Clinic MSKCC Mercy Hospital)
64
Surgery vs Radiotherapy for Prostate Cancer Risk
of Death
  • 7316 men treated at 44 U.S. medical institutions
    for Stage II prostate cancer
  • Risk of prostate cancer-related death was not
    measurable affected by type of therapy
  • Intermediate-risk patients with multiple risk
    factors fared better with RT

Relative risk (RR) of death due to prostate cancer
DAmico AV. J Clin Oncol 212163-72, 2003
65
Surgery vs Radiotherapy for Prostate
Cancer American Urological Association
  • Prostate Cancer Clinical Guidelines Panel
    convened to analyze the literature regarding
    available treatment methods
  • MEDLINE search of 1453 journal articles
  • Analysis confined to 165 best articles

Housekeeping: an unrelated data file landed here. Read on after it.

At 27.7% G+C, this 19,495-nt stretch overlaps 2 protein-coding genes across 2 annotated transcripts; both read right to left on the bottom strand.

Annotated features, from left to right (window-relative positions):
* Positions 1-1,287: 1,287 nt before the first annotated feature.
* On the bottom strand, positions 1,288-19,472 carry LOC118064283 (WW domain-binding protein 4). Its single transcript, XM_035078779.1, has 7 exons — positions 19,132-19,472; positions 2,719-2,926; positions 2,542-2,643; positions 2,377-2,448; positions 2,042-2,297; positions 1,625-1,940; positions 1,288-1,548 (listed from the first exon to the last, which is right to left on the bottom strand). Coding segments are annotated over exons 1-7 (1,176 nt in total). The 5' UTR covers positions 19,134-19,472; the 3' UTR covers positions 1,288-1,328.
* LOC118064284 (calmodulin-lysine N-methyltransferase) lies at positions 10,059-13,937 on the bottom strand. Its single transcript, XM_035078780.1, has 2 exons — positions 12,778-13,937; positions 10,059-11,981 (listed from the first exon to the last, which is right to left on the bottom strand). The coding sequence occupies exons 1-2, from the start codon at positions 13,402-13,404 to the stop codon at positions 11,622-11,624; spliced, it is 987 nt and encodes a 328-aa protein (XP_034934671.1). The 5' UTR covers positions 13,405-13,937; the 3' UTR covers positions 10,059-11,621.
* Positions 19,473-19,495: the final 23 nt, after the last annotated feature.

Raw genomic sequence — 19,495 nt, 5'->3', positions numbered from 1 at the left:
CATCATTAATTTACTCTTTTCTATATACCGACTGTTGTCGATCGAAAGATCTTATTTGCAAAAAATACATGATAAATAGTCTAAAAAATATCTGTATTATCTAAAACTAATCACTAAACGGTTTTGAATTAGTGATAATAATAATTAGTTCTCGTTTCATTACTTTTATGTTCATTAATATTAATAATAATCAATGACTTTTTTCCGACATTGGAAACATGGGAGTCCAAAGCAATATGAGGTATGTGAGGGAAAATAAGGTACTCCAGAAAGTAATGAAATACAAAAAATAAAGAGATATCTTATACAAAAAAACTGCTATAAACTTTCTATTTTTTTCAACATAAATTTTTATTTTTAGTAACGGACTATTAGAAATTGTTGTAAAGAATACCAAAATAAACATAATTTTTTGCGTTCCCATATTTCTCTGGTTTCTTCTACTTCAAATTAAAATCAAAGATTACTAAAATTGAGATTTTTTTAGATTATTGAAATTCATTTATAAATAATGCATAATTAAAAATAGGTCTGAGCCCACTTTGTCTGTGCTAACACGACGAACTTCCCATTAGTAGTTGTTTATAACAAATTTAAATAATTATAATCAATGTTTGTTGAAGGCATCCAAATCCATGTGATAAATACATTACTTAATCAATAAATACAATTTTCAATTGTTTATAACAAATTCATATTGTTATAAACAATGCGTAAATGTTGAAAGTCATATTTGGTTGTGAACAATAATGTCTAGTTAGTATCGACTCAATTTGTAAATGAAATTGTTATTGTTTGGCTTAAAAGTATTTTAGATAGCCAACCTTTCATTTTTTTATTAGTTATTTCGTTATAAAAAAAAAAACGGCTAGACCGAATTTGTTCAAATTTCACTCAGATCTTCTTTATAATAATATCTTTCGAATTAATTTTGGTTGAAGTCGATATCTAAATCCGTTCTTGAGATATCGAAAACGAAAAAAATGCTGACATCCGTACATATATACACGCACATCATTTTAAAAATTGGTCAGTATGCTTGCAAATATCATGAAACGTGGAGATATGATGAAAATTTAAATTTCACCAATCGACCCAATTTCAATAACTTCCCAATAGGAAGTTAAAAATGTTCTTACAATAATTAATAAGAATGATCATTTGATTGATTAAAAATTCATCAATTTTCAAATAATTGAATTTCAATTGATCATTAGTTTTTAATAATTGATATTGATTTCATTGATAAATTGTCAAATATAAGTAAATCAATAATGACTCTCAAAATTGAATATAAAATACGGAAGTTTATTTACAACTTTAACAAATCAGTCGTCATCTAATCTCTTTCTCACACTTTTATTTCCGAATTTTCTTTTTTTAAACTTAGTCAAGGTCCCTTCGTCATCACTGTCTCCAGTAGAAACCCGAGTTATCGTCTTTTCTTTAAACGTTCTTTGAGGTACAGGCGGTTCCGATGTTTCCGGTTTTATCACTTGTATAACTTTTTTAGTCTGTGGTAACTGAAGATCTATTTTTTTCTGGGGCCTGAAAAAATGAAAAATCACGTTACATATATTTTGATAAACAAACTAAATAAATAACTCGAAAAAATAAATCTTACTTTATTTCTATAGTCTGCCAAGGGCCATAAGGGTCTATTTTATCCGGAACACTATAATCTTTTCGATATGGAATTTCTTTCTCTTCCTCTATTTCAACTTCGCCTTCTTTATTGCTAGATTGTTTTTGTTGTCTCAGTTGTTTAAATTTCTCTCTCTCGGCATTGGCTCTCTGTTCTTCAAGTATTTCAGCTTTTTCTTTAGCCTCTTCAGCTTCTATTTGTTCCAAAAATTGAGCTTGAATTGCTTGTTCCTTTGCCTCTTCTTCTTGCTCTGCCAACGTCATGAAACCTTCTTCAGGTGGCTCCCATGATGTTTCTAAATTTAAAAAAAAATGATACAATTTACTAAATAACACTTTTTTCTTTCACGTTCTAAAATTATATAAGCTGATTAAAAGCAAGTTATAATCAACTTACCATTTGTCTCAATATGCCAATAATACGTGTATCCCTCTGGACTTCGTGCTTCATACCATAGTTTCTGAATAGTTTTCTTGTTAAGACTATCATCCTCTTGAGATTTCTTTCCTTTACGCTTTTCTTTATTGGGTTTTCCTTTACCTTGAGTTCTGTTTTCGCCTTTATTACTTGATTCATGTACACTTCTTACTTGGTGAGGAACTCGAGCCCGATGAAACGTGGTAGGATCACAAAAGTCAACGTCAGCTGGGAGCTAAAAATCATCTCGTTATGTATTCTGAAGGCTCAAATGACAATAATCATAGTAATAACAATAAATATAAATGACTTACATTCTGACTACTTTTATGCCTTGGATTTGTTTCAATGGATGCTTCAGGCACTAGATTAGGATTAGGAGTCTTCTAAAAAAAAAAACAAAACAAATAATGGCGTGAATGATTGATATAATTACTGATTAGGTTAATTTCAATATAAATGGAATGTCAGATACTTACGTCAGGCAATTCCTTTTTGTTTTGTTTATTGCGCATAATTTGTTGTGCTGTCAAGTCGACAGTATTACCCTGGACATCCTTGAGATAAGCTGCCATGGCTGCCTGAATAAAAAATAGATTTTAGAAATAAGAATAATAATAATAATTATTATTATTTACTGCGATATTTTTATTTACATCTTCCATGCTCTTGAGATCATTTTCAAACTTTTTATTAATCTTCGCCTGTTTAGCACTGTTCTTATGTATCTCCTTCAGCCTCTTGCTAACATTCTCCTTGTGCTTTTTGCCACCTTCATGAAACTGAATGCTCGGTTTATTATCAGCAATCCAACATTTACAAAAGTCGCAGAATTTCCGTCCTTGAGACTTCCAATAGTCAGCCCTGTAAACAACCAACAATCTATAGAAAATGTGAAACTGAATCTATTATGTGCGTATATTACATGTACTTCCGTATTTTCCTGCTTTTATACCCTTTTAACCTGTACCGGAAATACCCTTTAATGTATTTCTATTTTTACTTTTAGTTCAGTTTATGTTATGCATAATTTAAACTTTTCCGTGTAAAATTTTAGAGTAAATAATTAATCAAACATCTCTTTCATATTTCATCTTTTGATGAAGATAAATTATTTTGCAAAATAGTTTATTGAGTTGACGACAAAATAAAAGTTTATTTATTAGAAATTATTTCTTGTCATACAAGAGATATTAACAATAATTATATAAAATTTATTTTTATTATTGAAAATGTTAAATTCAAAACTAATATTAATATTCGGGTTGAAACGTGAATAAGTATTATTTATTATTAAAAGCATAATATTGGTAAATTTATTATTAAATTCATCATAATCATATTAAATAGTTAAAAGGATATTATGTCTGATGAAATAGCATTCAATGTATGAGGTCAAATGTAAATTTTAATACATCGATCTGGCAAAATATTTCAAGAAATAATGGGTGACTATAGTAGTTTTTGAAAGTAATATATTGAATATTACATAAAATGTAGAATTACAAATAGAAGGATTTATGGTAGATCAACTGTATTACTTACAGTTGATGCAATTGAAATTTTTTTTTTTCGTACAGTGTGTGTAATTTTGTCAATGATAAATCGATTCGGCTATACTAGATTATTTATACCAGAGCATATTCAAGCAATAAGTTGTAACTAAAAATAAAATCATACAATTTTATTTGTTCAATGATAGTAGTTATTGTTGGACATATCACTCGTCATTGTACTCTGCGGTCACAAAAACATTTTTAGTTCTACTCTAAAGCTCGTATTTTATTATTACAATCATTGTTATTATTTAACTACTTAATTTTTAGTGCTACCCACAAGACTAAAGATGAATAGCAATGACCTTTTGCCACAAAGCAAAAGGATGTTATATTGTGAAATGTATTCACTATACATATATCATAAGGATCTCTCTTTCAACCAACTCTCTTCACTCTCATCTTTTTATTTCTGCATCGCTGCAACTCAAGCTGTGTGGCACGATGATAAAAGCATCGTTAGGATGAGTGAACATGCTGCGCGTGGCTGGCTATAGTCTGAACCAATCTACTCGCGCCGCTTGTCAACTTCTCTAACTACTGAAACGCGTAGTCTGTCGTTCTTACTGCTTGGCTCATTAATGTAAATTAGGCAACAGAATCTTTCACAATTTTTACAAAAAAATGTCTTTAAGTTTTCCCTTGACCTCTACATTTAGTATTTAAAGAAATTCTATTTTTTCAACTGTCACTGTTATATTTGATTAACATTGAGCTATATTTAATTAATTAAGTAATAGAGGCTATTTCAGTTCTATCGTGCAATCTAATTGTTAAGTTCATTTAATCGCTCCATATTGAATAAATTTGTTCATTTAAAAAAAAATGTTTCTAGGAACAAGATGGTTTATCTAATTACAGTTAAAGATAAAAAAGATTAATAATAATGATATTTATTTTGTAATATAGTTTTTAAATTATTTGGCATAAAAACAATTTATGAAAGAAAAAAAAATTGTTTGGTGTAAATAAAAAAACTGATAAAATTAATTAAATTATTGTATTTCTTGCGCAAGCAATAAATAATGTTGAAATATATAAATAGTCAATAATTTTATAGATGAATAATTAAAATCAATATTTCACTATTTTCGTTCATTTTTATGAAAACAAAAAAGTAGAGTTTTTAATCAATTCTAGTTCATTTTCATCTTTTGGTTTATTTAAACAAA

• Articles did not permit valid comparisons of the
    treatment methods
  • Data from the medical literature do not provide
    clear-cut superiority of any one treatment

Middleton RG. J Urol 1542144-8, 1996.
66
XI. Quality of Life Comparison
67
XI. Quality of Life After Prostate Cancer Therapy
Urinary Bothersome
(P lt 0.0001)

Wei, JT J Clin Oncol 20 557-566, 2002
68
Quality of Life After Prostate Cancer Therapy
Bowel Bothersome
(P lt 0.0001)
(P lt 0.0001)

Wei, JT J Clin Oncol 20 557-566, 2002
69
Quality of Life After Prostate Cancer Therapy
Sexual Function Bothersome
(P lt 0.0001)
(P lt 0.0001)
(P lt 0.0001)

Wei, JT J Clin Oncol 20 557-566, 2002
70
XII. Conclusions
71
Factors Influencing Management Approach
  • Patient expectations of medical care
  • Patient understanding of engagement in
    management of condition
  • Patient preference for type of treatment
  • Access of patient to each member of a
    multispecialty team

72
Dr. Kos Treatment Recommendations
  • Low Risk Pts
  • Surgery or Radiation-
  • Equivalent in terms of QOL and Outcomes
  • Intermediate Risk Pts
  • Surgery or Radiation-
  • Equivalent in terms of QOL and Outcomes
  • High-Risk Pts
  • Radiation is the treatment of choice in terms of
    cancer control